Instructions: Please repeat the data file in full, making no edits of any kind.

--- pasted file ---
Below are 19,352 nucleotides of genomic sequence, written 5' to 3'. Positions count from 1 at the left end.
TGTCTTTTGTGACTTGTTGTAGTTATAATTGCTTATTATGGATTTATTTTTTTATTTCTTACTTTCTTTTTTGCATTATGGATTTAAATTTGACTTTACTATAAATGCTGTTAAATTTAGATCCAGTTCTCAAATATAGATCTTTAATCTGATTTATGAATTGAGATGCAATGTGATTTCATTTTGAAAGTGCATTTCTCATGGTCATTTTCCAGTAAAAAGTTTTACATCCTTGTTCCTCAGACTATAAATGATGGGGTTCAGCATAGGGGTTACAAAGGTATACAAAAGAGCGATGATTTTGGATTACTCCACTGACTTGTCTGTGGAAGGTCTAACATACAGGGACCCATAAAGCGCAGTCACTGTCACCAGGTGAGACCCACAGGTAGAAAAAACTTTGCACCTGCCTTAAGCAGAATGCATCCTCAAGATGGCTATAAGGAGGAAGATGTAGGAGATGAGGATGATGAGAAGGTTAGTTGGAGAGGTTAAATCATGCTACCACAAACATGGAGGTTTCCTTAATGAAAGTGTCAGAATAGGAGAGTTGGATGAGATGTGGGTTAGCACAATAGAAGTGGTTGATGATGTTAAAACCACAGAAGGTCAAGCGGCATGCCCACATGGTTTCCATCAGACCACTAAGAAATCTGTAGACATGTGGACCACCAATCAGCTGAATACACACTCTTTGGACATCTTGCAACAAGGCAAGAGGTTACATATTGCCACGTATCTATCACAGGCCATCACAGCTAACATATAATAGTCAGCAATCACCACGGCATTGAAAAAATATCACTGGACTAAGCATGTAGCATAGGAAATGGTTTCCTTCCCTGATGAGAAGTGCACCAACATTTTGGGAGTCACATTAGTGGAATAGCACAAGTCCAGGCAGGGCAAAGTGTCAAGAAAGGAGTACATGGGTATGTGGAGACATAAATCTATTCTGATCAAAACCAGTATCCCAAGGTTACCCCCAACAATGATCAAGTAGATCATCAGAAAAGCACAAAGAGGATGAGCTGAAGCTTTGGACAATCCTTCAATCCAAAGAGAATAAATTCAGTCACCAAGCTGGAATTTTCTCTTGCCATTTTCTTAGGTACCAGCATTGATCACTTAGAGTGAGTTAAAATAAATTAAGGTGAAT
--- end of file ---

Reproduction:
Below are 19,352 nucleotides of genomic sequence, written 5' to 3'. Positions count from 1 at the left end.
TGTCTTTTGTGACTTGTTGTAGTTATAATTGCTTATTATGGATTTATTTTTTTATTTCTTACTTTCTTTTTTGCATTATGGATTTAAATTTGACTTTACTATAAATGCTGTTAAATTTAGATCCAGTTCTCAAATATAGATCTTTAATCTGATTTATGAATTGAGATGCAATGTGATTTCATTTTGAAAGTGCATTTCTCATGGTCATTTTCCAGTAAAAAGTTTTACATCCTTGTTCCTCAGACTATAAATGATGGGGTTCAGCATAGGGGTTACAAAGGTATACAAAAGAGCGATGATTTTGGATTACTCCACTGACTTGTCTGTGGAAGGTCTAACATACAGGGACCCATAAAGCGCAGTCACTGTCACCAGGTGAGACCCACAGGTAGAAAAAACTTTGCACCTGCCTTAAGCAGAATGCATCCTCAAGATGGCTATAAGGAGGAAGATGTAGGAGATGAGGATGATGAGAAGGTTAGTTGGAGAGGTTAAATCATGCTACCACAAACATGGAGGTTTCCTTAATGAAAGTGTCAGAATAGGAGAGTTGGATGAGATGTGGGTTAGCACAATAGAAGTGGTTGATGATGTTAAAACCACAGAAGGTCAAGCGGCATGCCCACATGGTTTCCATCAGACCACTAAGAAATCTGTAGACATGTGGACCACCAATCAGCTGAATACACACTCTTTGGACATCTTGCAACAAGGCAAGAGGTTACATATTGCCACGTATCTATCACAGGCCATCACAGCTAACATATAATAGTCAGCAATCACCACGGCATTGAAAAAATATCACTGGACTAAGCATGTAGCATAGGAAATGGTTTCCTTCCCTGATGAGAAGTGCACCAACATTTTGGGAGTCACATTAGTGGAATAGCACAAGTCCAGGCAGGGCAAAGTGTCAAGAAAGGAGTACATGGGTATGTGGAGACATAAATCTATTCTGATCAAAACCAGTATCCCAAGGTTACCCCCAACAATGATCAAGTAGATCATCAGAAAAGCACAAAGAGGATGAGCTGAAGCTTTGGACAATCCTTCAATCCAAAGAGAATAAATTCAGTCACCAAGCTGGAATTTTCTCTTGCCATTTTCTTAGGTACCAGCATTGATCACTTAGAGTGAGTTAAAATAAATTAAGGTGAAT